By turns coquettish and tender, Ms. Caradine, who also runs the Amzi Love Home, a restored 1848 home that now functions as a B&B, is just one of many personalities in the playwright’s hometown who might as well have been created by Williams himself.
Williams would have turned 100 this month, and towns and cities around the country are hosting fetes in his honor, but none more fittingly than Columbus, the playwright’s birthplace and his home until age 7. This year, the birthday celebration (March 24 to 27) coincides in part with the town’s Spring Pilgrimage (March 28 to April 9), the event that Ms. Caradine referred to, which is traditionally held during the azalea bloom.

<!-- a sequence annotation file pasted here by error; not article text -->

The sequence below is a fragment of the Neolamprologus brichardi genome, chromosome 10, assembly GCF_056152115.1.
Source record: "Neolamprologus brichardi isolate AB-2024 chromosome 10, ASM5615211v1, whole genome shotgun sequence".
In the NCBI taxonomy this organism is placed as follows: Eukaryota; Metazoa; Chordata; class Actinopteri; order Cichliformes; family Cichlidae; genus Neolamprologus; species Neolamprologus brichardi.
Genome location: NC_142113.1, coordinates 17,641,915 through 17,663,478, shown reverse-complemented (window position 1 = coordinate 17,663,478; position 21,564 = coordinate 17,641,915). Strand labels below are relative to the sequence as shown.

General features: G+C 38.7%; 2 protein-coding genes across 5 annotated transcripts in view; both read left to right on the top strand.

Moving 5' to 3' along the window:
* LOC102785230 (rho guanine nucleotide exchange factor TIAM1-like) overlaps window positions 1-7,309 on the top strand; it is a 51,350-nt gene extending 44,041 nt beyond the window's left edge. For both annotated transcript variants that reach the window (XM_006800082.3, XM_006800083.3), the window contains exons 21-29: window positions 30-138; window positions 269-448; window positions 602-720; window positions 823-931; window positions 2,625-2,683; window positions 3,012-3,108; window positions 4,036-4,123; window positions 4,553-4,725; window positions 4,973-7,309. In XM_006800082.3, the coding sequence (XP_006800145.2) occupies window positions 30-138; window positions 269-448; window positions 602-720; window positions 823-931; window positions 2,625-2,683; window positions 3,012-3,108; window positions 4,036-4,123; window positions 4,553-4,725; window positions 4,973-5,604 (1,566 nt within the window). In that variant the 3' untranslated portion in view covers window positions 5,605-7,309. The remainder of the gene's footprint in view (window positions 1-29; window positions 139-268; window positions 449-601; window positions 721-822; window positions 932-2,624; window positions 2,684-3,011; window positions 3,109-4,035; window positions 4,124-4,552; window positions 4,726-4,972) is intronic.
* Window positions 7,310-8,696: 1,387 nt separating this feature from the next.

Williams-themed festivities will include an exhibition of playbill and movie paraphernalia related to his stage and screen work at the Columbus-Lowndes Library (317 Seventh Street North); tours of St. Paul’s Episcopal (318 College Street), where his grandfather preached (don’t miss the stained-glass windows mentioned in “Cat on a Hot Tin Roof”); and performances of one of his more obscure plays, “Strangest Kind of Romance,” at the Rosensweig Arts Center (501 Main Street).
She survived an earthquake and her husband's kidnapping and has continued undaunted in her work to help the residents of a remote village in Haiti feed themselves.
For her efforts over the years at the Haitian mission supported by the Episcopal Diocese of Upper South Carolina, Gillaine Warne of Greenville will be honored during the eighth annual Partnership Cange Symposium at Christ Church today.
The Rev. Fritz Lafontant, who was profiled in the Pulitzer Prize-winning book “Mountains Beyond Mountains,” will present a progress report on his work in Haiti and talk about the urgent needs in the village of Cange.